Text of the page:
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Napier's Rods


Date: 03/05/99 at 11:38:48
From: phyllis rodin
Subject: Napier's Rods

I have been asked to do a math workshop on Napier's rods and  I need a 
picture of them and some basic information. 

Please help!  


Date: 03/05/99 at 11:56:04
From: Doctor Peterson
Subject: Re: Napier's Rods

There is a nice site about Napier's rods at

   http://www.cee.hw.ac.uk/~greg/calculators/napier/   

Here is an explanation from our Dr. Math archives:

  http://mathforum.org/dr.math/problems/crystal1.20.97.html   

The basic idea is that each "bone" represents a column of the 
multiplication table, like this (the 8 bone):

    +--+
    |0/|
    |/8| 8*1 = 8
    +--+
    |1/|
    |/6| 8*2 = 16
    +--+
    |2/|
    |/4| 8*3 = 24
    +--+
    |3/|
    |/2| 8*4 = 32
    +--+
    |4/|
    |/0| 8*5 = 40
    +--+
    |4/|
    |/8| 8*6 = 48
    +--+
    |5/|
    |/6| 8*7 = 56
    +--+
    |6/|
    |/4| 8*8 = 64
    +--+
    |7/|
    |/2| 8*9 = 72
    +--+

To multiply a number by a single digit, you put together the bones for 
its digits, then add along the diagonals in the row for the digit you 
are multiplying by. For example, if I line up the bones for 287, row 6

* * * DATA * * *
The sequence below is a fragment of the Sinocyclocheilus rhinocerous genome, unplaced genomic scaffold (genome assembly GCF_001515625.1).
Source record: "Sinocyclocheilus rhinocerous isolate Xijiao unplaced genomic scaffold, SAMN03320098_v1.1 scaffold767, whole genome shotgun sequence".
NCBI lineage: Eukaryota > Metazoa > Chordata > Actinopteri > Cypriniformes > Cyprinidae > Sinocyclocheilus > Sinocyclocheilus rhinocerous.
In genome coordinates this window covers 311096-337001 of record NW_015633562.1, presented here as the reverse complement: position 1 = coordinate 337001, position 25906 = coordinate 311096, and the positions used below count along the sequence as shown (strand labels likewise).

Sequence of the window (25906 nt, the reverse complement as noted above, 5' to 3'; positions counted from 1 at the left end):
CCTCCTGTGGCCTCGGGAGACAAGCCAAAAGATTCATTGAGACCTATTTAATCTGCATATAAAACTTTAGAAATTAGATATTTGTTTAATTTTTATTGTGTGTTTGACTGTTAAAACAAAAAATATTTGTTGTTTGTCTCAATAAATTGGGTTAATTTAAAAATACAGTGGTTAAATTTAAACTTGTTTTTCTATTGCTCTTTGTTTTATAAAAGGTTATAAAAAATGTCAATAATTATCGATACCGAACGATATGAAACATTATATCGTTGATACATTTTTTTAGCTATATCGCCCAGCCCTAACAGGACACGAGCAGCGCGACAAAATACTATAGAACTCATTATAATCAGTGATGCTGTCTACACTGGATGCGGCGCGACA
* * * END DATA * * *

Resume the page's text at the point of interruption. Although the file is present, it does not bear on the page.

will be

        2  8  7
      |  |  |  |
      +--+--+--+
      |1/|4/|4/|
    6 |/2|/8|/2|
      +--+--+--+
      |  |  |  |

and you add like this

         +--+--+--+
         |1/|4/|4/|
        /|/2|/8|/2|
       / +--+--+--+
      /  /  /  /
     1  6 12  2 (carry the one)
    ------------
     1  7  2  2

so 287 * 6 = 1722.

To multiply by a multiple-digit number, you would use the bones to get 
each row of the normal multiplication method:

     287
    * 26
    ----
    1722 <-- what we did above
    574  <-- the same, using row 2 instead of 6
    ----
    7462

As you can see, Napier's bones mostly just save you from having to 
memorize the multiplication table; you have to do all the rest of the 
work yourself. They are little more than a mechanization of the 
"lattice method" for multiplication, which is not limited to single-
digit multipliers. (You can look that up in our archives, if you are 
not familiar with it.) Oddly, Napier also invented the logarithm, which 
was the basis of the slide rule, a much more effective tool for 
multiplication; but his bones, which have nothing to do with 
logarithms, were as popular in his day as the slide rule was in mine.

I think that should get you started.

- Doctor Peterson, The Math Forum
  http://mathforum.org/dr.math/   


Date: 09/15/2001 at 21:30:42
From: Doctor Jodi
Subject: Re: Math history

There's a great page on various methods of multiplication, including 
Napier's Bones, at 

   Napier's rods, abacus and slide rule - Gerold Beckers
   http://www.geo.tudelft.nl/mgp/people/gerold/indnap.htm   

For some historical information, see 

   1600 AD  John Napier and Napier's Bones - A History of Computers
   http://www.maxmon.com/1600ad.htm   

For instructions on making Napier's bones, see 

   Napier's Bones - Rokeby High School, Rokeby, Tasmania
   http://www.tased.edu.au/schools/rokebyh/curric/infotech/stage1/assign2/napier.htm   

This last page is part of a great site about pre-20th century computing.

- Doctor Jodi, The Math Forum
  http://mathforum.org/dr.math/   
    
Associated Topics:
Elementary Multiplication

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